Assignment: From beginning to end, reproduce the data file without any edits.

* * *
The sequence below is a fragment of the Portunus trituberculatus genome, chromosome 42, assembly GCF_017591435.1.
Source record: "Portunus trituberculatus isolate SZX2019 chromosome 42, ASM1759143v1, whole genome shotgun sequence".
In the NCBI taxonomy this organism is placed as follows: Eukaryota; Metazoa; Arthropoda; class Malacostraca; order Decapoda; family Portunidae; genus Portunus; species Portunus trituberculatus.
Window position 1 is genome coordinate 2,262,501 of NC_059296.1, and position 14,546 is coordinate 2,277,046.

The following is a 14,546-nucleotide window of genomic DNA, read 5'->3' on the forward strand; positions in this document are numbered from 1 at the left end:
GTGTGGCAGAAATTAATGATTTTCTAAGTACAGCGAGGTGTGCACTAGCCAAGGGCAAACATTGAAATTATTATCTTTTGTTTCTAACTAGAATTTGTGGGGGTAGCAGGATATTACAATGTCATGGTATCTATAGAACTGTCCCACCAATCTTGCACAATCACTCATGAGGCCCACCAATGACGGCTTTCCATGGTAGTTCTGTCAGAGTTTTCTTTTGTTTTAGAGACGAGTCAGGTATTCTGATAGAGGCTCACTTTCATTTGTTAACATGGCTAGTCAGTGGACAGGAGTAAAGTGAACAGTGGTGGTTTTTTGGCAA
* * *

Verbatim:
The sequence below is a fragment of the Portunus trituberculatus genome, chromosome 42, assembly GCF_017591435.1.
Source record: "Portunus trituberculatus isolate SZX2019 chromosome 42, ASM1759143v1, whole genome shotgun sequence".
In the NCBI taxonomy this organism is placed as follows: Eukaryota; Metazoa; Arthropoda; class Malacostraca; order Decapoda; family Portunidae; genus Portunus; species Portunus trituberculatus.
Window position 1 is genome coordinate 2,262,501 of NC_059296.1, and position 14,546 is coordinate 2,277,046.

The following is a 14,546-nucleotide window of genomic DNA, read 5'->3' on the forward strand; positions in this document are numbered from 1 at the left end:
GTGTGGCAGAAATTAATGATTTTCTAAGTACAGCGAGGTGTGCACTAGCCAAGGGCAAACATTGAAATTATTATCTTTTGTTTCTAACTAGAATTTGTGGGGGTAGCAGGATATTACAATGTCATGGTATCTATAGAACTGTCCCACCAATCTTGCACAATCACTCATGAGGCCCACCAATGACGGCTTTCCATGGTAGTTCTGTCAGAGTTTTCTTTTGTTTTAGAGACGAGTCAGGTATTCTGATAGAGGCTCACTTTCATTTGTTAACATGGCTAGTCAGTGGACAGGAGTAAAGTGAACAGTGGTGGTTTTTTGGCAA